Mr Darling: I certainly do not think efficiencies are budget cuts if you are doing something more efficiently. Indeed, as I understand it, there is now something of a cross-party agreement on the fact that efficiencies are necessary and they can be carried out in frontline services without damaging the services they are providing. Take the NHS. We are committed to protecting about 95% of its spending in real terms. Nobody is arguing that each hospital or doctor's practice or any aspect of the NHS cannot be more efficient; of course it can be more efficient. There may be some things that you decide not to do. For example, I think it was last autumn we decided that we were not going to proceed with one aspect of an IT system in the Health Service. You may have to take decisions like that. What matters is that you can protect the outcomes, for example the pledge that people will be referred to see a specialist within two weeks if they are suspected of having cancer, or some of the waiting time targets and so on, so yes, you can be more efficient. Efficiency is rather like painting the Forth Rail Bridge. It is something where, when you have finished the process, you start it again. You can always be more efficient. I do not think my officials at any stage suggested that we were going to "cut" health spending in the way that you describe.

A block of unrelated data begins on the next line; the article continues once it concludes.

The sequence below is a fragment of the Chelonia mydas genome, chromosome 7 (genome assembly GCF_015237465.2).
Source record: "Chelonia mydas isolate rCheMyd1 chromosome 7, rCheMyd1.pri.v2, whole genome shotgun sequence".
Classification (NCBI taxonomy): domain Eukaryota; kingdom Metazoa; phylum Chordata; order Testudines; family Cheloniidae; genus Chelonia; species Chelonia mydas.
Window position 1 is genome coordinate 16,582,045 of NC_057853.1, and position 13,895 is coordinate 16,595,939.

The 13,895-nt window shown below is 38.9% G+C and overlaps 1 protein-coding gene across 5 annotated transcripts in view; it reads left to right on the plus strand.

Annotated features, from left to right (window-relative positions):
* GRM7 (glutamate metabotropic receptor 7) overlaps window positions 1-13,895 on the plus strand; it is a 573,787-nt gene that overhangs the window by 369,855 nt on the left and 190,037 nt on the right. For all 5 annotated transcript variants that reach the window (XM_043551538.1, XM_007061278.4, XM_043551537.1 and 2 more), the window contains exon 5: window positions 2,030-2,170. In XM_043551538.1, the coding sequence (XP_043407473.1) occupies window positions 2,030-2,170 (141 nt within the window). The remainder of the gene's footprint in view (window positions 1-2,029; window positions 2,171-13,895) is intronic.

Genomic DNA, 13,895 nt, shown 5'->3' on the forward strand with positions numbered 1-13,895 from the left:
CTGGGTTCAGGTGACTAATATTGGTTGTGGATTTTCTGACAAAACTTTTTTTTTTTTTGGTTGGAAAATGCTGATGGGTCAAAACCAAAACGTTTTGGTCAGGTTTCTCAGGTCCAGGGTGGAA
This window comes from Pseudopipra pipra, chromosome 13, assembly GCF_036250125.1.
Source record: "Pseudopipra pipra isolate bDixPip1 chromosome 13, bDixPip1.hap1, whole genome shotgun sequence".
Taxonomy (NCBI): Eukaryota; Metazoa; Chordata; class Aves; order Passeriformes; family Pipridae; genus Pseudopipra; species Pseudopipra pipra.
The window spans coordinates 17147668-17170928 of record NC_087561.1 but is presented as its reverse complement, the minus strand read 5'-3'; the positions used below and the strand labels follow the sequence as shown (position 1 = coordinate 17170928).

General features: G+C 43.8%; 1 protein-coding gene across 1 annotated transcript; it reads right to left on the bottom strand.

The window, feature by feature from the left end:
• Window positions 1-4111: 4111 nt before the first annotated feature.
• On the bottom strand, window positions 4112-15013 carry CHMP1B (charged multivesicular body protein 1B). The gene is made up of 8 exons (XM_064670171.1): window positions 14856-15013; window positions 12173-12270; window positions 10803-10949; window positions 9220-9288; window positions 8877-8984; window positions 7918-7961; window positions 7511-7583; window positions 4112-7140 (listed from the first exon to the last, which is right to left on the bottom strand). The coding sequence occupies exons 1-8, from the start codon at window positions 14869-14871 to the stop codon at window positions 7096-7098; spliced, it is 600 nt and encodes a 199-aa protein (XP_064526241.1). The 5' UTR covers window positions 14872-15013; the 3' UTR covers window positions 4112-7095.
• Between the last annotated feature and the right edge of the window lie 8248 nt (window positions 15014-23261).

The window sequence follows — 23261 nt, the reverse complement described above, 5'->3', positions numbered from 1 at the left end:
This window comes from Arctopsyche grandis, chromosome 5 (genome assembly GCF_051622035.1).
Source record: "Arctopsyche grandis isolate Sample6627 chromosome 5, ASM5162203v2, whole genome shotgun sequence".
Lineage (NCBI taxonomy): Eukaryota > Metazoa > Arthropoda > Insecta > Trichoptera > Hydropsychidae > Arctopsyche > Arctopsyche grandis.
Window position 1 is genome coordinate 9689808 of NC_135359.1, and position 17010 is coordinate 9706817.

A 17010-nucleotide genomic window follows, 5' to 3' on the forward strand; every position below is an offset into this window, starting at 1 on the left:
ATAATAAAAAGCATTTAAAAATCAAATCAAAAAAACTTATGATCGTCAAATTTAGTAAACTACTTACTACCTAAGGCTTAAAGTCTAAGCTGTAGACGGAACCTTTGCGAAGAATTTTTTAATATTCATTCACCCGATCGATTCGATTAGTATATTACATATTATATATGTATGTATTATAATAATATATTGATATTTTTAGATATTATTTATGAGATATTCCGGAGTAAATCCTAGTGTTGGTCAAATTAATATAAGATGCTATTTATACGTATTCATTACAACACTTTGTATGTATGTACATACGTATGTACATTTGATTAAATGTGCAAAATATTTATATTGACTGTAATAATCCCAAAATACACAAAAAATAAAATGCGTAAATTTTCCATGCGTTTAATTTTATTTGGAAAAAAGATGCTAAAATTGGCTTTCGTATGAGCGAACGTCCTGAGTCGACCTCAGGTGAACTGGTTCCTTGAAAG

Q205  Mr Fallon: They said though that you were going to remove £20 billion from the Budget.

  Mr Darling: No, I do not think they said that either. As I say, I was not here, and because the transcript did not arrive until I was otherwise engaged I have not read exactly what they said, and they will correct me or you will correct me if I am wrong about this. In relation to the NHS, for the protected parts of it these savings will be available to be recycled to spend in the Health Service. Is that what you said?

  Mr Ramsden: That was the point I was making yesterday, Chair, that the Budget documents refer to the NHS delivering annual efficiency savings of £15 billion to £20 billion by 2013-14, and I explained that those savings which arise at the frontline will be recycled into patient care to enable the NHS to continue to meet pressures and improve services consistent with the level of funding that the Government committed to.

  Mr Darling: Mr Fallon, you will find this set out—you maybe have it in front of you—in paragraph 6.14 of the Red Book. This is where I assume you got the figure of £15 billion to £20 billion efficiency savings from. It then goes through in headline terms some of the things that will help contribute to that. As I said to you, that money will be available in the protected parts of the budget to be recycled so that what you save in being more efficient you can spend on better treatments, better outcomes.

  Q206  Mr Fallon: So it is not a budget reduction?

  Mr Darling: No. It is being more efficient with what you have got.

  Q207  Mr Fallon: It is either a reduction in the budget or it is not.

  Mr Darling: By being more efficient you can spend that money in the Health Service. The NHS budget will go up in line with inflation over the next Parliament. That is the undertaking that we have given.